One of my favorite ways to review Informational Text Structures with upper elementary kids is to organize a text structure scavenger hunt!
First, I teach each of the five text structures:
2. Order and Sequence
3. Cause and Effect
4. Compare and Contrast
5. Problem and Solution
After I’ve taught all five of the text structure types and students have had a chance to become more familiar with each text structure, it’s time to review.
A scavenger hunt is such a fun way to review the text structures and students really enjoy it too.
Here’s what I do:
1. Gather about 10-12 nonfiction books per basket.
You’ll want to make sure that there are a variety of text structures represented in each basket of books. If your classroom library doesn’t have enough books, you could check out more in your school or local library.
The number of baskets you fill will depend on the number of students you have and how many you’d like in each group. Ideally, a small group of three is perfect in my mind, since the fewer people per group means the more each child is able to participate.
2. Explain the activity to students.
I tell students that they’ll be going on a scavenger hunt using a basket of books.
Their goal is to work together to read the first page or two of each book to see how they think the informational text is organized.
Once they figure that out, they’ll record the name of the book (the source), the topic (one or two words, what it is about), and the text structure used. They’ll keep examining books until time is up or they’ve finished their whole basket.
You’ll also want to set behavior expectations like participation, voice level, what’s allowed and not allowed during that time. I usually tell them that if they’re done early that they can read one of the books in the baskets.
3. Put kids into small groups at desks or tables or on the floor and give each group a basket of books.
Make sure kids also have a copy of the handout, a pencil, and something to write on if they’re on the floor. I love using clipboards but whiteboards or even a large book would work.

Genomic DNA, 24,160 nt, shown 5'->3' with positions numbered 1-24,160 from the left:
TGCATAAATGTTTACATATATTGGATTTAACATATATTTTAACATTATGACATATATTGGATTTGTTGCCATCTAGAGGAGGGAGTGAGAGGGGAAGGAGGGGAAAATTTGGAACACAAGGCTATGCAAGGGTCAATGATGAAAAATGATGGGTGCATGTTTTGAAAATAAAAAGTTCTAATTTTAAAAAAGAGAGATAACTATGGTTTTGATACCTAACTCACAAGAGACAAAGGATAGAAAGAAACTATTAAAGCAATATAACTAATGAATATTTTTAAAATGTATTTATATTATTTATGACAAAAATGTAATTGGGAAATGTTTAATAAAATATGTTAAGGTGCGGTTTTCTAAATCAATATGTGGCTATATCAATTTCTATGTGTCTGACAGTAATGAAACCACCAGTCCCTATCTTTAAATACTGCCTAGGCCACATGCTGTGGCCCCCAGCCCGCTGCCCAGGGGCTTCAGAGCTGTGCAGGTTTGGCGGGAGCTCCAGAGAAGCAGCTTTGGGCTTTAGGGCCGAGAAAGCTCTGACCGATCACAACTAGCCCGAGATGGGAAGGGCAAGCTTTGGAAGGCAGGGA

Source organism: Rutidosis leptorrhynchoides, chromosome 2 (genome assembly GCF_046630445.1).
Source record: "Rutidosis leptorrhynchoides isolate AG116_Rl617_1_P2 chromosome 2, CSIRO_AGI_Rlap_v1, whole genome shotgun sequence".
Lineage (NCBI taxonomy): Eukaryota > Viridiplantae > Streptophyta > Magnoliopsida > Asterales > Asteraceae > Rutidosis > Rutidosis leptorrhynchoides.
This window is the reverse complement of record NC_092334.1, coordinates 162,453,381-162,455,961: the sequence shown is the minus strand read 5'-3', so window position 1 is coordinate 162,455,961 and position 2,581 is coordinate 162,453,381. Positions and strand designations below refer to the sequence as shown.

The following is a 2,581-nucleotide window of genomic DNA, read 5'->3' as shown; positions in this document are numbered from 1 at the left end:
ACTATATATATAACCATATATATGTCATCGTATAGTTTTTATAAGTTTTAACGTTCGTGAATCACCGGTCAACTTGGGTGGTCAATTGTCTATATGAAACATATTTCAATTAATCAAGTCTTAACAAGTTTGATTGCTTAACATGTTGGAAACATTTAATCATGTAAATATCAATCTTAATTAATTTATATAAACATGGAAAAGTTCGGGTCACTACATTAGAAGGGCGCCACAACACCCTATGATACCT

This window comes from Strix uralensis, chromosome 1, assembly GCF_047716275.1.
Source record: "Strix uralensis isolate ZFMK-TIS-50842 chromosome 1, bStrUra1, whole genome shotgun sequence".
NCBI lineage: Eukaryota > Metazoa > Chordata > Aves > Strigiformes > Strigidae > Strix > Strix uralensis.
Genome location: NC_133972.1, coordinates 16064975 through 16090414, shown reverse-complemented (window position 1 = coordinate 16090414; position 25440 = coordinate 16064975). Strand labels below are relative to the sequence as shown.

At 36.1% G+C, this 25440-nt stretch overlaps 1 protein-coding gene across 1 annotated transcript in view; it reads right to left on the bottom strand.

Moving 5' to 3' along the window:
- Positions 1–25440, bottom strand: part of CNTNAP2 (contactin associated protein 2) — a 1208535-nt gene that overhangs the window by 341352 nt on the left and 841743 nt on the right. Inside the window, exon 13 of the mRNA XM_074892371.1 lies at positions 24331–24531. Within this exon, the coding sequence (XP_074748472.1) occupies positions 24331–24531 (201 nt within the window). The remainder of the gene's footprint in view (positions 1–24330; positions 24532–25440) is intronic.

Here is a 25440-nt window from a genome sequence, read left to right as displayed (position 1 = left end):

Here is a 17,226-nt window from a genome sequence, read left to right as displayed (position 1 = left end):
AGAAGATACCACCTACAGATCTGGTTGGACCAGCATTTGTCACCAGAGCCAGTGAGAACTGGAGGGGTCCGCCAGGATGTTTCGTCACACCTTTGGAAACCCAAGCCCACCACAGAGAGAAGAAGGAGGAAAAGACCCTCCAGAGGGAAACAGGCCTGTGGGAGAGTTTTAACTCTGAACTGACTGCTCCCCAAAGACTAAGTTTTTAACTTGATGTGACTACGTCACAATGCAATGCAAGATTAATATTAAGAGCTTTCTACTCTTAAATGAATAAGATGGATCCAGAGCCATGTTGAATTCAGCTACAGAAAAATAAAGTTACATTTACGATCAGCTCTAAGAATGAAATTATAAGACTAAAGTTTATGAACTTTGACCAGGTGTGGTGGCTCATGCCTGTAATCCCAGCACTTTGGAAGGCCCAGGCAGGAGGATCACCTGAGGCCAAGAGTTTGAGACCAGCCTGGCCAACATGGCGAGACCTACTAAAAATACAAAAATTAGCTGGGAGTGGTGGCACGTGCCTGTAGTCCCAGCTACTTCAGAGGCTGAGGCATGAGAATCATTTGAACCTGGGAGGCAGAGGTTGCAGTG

4. Allow kids to find text structures for 15 – 25 minutes, depending upon your class.
If kids are completing the activity and doing well, you might want to consider saving their papers and keeping the books in the baskets. In a few days or the next week, you can pass out different baskets to each group and they can continue the activity.
Here’s the handout I use for this activity.
I actually do this activity as a review for the whole class but here are some ways you could also use the activity:
1. In Centers
2. For Test Prep
3. Like Scoot – Set Up Books Around the Room and Kids Walk Around Working in Pairs
4. One on One for Kids Who Need Extra Help (with a parent volunteer or an aide if possible)
If you’d like more teaching ideas for Informational Text Structures, you might like this post:
Looking for some low prep but super effective text structure materials to save you time? Here are two units I’ve created to teach text structures. They come in BOTH print and digital formats and include teaching passages for each type of text structure, independent passages, a set of 32 task cards, posters, a flipbook, graphic organizers, and writing activities!
Want more paperless activities?
These digital reading units can be completed in Google Slides or PowerPoint. Every slide (except the reading passages) is interactive!
Here’s another FREEBIE you might like! These informational Text Structure Posters are also included in the complete units above! They’re a great way to help introduce each type of text structure and also to use as a visual reference reminder for your students.
Thanks so much for stopping by!